Majority of American Olympic Swimmers Improve Times at Olympics; Japan, China and Australia Falter Despite Medal Haul

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Analysis by Jeff Commings

PHOENIX, Arizona, August 10. DESPITE the large medal haul collected by the top four swimming teams at the Olympics — United States, Japan, China and Australia — only the American squad can also celebrate the achievement of improving more than half of their swims from the Olympic Trials to the Olympics.

A staggering 62 percent of swims done by the American women in individual events in London, and 58 percent of swims done by the men in individual events, were faster than the times posted at the Olympic Trials in Omaha, Neb., just three weeks earlier. The other three teams could not achieve a percentage higher than 42 percent, which belongs to the Chinese women.

This analysis follows up on an identical one published in the July issue of Swimming World Magazine, where I looked at the percentage of improvement for the top three medal-winning teams at the Games from 1996 to 2008. (Click here to purchase this issue._ This year, I looked at four teams at the Olympics, since two of them tied with the third-highest medal count. With a total team improvement percentage rate of 60 percent, the United States continues their streak of showing the most improvement, a streak that goes back to the 2000 Olympics. China was a distant second with a total team improvement rate of 37 percent, with Japan not far behind with 30 percent and Australia well back with 25 percent.

As with the analysis done for the magazine, this look at time improvement does not take into account relay swims not done as leadoffs, nor does it take into account known illnesses or injuries. The times used for this analysis come from the athlete's final swim in the event at the Olympic Trials and Olympics. If a swimmer swam faster than their Trials time in the Olympic semifinal but slower in the Olympic final, he or she was counted as swimming slower at the Olympics.

The United States collected 30 medals in the pool. Almost all medals were won with times that were faster than Trials, with Matt Grevers and Nick Thoman (100 back) and Michael Phelps (100 fly) the only exceptions. All the American women who won medals in individual events did so with times that were faster than they did in Omaha.

Japan won 11 medals — three silver, eight bronze — but had trouble translating a very fast Olympic Trials into faster swims at the Olympics. Many of the team's medalists, such as Ryosuke Irie and Natsumi Hoshi, were not far off their Trials times, but in the interest of fairness, were counted as swimming slower in for this analysis. Of the 13 swims on the men's side, only four of them were faster than Trials for a 31 percent improvement. Kosuke Hagino was responsible for two of those improved swims, winning bronze in the 400 IM and fifth in the 200 IM. Takeshi Matsuda's bronze in the 200 fly and Irie's silver in the 200 back marked the other faster swims. For the women, three of 11 swims (28 percent) were faster: Suzuki's breaststroke medal swims and Terakawa's bronze in the 100 back. It should be noted that Hoshi's time from the Japanese Trials would have bumped her up from bronze to silver.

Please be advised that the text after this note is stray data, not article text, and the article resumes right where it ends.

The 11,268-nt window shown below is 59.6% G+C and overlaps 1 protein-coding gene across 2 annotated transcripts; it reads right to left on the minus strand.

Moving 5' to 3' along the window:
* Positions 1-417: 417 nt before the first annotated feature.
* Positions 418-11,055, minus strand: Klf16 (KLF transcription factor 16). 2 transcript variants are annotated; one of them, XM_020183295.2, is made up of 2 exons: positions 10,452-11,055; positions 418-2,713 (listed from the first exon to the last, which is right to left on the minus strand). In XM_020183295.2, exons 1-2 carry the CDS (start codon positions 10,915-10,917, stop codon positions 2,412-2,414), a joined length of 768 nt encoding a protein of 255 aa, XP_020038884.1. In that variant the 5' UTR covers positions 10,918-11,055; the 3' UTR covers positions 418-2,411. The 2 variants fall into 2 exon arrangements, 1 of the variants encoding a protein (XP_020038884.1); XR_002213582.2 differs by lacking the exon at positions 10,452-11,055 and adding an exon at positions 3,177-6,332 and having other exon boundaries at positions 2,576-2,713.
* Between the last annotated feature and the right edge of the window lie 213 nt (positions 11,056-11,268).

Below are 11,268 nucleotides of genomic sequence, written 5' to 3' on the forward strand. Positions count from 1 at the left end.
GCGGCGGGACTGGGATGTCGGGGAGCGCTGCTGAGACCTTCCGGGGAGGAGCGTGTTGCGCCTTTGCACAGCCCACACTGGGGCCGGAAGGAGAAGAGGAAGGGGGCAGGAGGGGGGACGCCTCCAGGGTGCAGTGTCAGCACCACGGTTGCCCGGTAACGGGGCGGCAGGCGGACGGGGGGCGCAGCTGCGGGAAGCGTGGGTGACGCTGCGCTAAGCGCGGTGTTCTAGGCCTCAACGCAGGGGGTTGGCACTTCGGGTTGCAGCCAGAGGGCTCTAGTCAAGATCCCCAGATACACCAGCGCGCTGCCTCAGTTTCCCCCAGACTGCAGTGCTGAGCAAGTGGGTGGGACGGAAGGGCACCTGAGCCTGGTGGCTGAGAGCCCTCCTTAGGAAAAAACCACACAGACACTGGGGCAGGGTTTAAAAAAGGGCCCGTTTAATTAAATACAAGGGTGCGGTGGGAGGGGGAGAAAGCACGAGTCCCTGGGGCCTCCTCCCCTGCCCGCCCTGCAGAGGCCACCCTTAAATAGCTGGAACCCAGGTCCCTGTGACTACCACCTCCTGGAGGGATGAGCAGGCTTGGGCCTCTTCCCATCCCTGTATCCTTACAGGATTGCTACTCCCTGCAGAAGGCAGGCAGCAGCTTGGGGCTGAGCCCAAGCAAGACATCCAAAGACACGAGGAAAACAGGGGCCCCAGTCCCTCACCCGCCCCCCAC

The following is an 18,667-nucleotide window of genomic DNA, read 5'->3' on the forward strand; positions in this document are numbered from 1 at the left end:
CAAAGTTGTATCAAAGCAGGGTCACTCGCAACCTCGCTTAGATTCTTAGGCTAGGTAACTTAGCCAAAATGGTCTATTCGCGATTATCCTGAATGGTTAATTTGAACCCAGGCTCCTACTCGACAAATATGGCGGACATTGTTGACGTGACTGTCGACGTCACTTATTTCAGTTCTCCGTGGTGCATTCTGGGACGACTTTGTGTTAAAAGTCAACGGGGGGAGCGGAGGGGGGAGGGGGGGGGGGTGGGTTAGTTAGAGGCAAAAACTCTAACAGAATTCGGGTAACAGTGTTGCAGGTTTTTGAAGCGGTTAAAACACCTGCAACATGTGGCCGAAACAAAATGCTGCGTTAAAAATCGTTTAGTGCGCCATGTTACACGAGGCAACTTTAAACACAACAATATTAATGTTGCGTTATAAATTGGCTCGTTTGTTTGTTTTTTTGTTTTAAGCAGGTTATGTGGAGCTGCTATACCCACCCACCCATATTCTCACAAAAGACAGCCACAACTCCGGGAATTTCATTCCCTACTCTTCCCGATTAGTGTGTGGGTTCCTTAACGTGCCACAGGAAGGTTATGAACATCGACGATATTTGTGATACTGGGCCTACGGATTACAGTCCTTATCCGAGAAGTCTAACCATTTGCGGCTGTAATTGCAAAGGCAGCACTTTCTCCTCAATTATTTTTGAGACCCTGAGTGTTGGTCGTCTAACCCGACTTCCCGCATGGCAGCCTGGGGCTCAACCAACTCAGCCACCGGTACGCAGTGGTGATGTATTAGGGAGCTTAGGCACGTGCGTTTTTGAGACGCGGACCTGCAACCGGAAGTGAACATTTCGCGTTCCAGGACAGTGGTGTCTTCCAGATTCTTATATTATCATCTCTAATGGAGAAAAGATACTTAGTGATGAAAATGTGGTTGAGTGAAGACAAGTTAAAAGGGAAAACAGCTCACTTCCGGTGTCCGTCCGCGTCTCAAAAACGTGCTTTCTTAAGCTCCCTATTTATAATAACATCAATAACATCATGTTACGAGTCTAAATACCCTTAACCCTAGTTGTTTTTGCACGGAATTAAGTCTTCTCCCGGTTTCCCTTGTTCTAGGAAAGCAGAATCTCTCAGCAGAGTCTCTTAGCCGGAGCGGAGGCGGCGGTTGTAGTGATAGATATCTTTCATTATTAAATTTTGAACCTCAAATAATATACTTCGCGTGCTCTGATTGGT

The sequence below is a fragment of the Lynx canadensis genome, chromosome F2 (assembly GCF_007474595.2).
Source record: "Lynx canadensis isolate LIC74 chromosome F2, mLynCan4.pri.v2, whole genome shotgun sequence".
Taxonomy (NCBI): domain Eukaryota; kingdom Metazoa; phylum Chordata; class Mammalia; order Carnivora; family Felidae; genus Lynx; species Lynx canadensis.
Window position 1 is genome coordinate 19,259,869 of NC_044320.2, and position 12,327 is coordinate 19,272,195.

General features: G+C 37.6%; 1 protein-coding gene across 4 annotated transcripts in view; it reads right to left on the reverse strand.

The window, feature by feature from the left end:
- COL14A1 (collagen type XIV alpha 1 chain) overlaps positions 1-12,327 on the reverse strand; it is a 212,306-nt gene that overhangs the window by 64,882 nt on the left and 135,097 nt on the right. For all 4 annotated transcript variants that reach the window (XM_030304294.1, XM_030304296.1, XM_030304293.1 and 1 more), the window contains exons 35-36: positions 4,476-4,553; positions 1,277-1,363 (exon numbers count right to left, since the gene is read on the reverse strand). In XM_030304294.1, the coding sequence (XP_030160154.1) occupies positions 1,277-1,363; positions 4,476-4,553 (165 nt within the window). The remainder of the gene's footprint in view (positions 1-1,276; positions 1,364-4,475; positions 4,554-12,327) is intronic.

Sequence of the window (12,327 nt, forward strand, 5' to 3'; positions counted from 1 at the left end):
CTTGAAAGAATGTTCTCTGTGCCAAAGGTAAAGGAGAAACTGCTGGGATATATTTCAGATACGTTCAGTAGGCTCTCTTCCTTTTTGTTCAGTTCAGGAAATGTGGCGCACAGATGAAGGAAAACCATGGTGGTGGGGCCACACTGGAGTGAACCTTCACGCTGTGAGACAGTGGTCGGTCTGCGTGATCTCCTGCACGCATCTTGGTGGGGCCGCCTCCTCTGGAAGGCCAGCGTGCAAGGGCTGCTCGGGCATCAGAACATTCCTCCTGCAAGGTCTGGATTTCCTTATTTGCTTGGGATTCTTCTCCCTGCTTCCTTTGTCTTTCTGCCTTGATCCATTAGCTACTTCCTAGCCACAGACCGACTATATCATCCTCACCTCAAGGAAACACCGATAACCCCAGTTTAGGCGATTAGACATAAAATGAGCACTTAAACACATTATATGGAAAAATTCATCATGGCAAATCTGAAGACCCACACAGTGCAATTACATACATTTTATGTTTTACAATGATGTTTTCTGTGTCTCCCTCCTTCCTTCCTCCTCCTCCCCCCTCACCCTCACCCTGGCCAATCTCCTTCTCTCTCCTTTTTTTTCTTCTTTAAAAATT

China sent a large team to the Olympics, and aside from world record setters Ye Shiwen and Sun Yang, the team performed well below expectations. If you take the five swims from Ye and Sun out of the equation, the Chinese only had 11 out of 39 swims (three men, eight women) that saw improvement from either their Olympic Trials or the meet that was used to pick them for the Olympic team. Li Xuanxu, the 18-year-old who has been closely followed since breaking out internationally as a 15-year-old distance swimmer, did well in London, swimming lifetime bests in the 400 IM and 800 free. The Chinese men had fewer expectations than their female teammates, and it likely showed. Only three non-Sun Yang swims were improvements.

The Australians picked up 10 medals in London, but were noticeably slower than the times put up at their Olympic Trials. Chief among them were James Magnussen and James Roberts, whose 100 free times from the Trials in Adelaide would have won gold and bronze. As it turned out, the Aussies only won silver by Magnussen in that race. the men had a very tough time in London, posting only four swims out of 24 faster than Trials (two by Brenton Rickard, one by Christian Sprenger, one by Hayden Stoeckel). The women were only slightly better, posting eight faster swims out of 24. Many Aussies had tough journeys from Australia to Great Britain, but that wasn't true for Alicia Coutts and Brenton Rickard, the only Aussies with multiple individual swims to go faster in each of them in London. Coutts was rewarded with medals in the 100 fly and 200 IM. Rickard's times, however, weren't fast enough to get him on the medal podium in the breaststrokes.

We must look at the scheduling of the Olympic Trials for each country.. Australia, Japan and China all held their Trials in the spring, between late March and early April. The United States was the only major swimming nation to hold their Trials in the month before the Olympics, and had a marked improvement on performance over Beijing, where the team had a 52 percent improvement rate. London's performances were the best by an American team since at least 1996, if you look at number of medals won and percentage of faster times from Trials.

What did the United States do right? What did China, Japan and Australia do wrong? Australia has publicly announced a formal review into the matter, and it's likely China and Japan will do the same in order to make bigger statements in Rio in four years.

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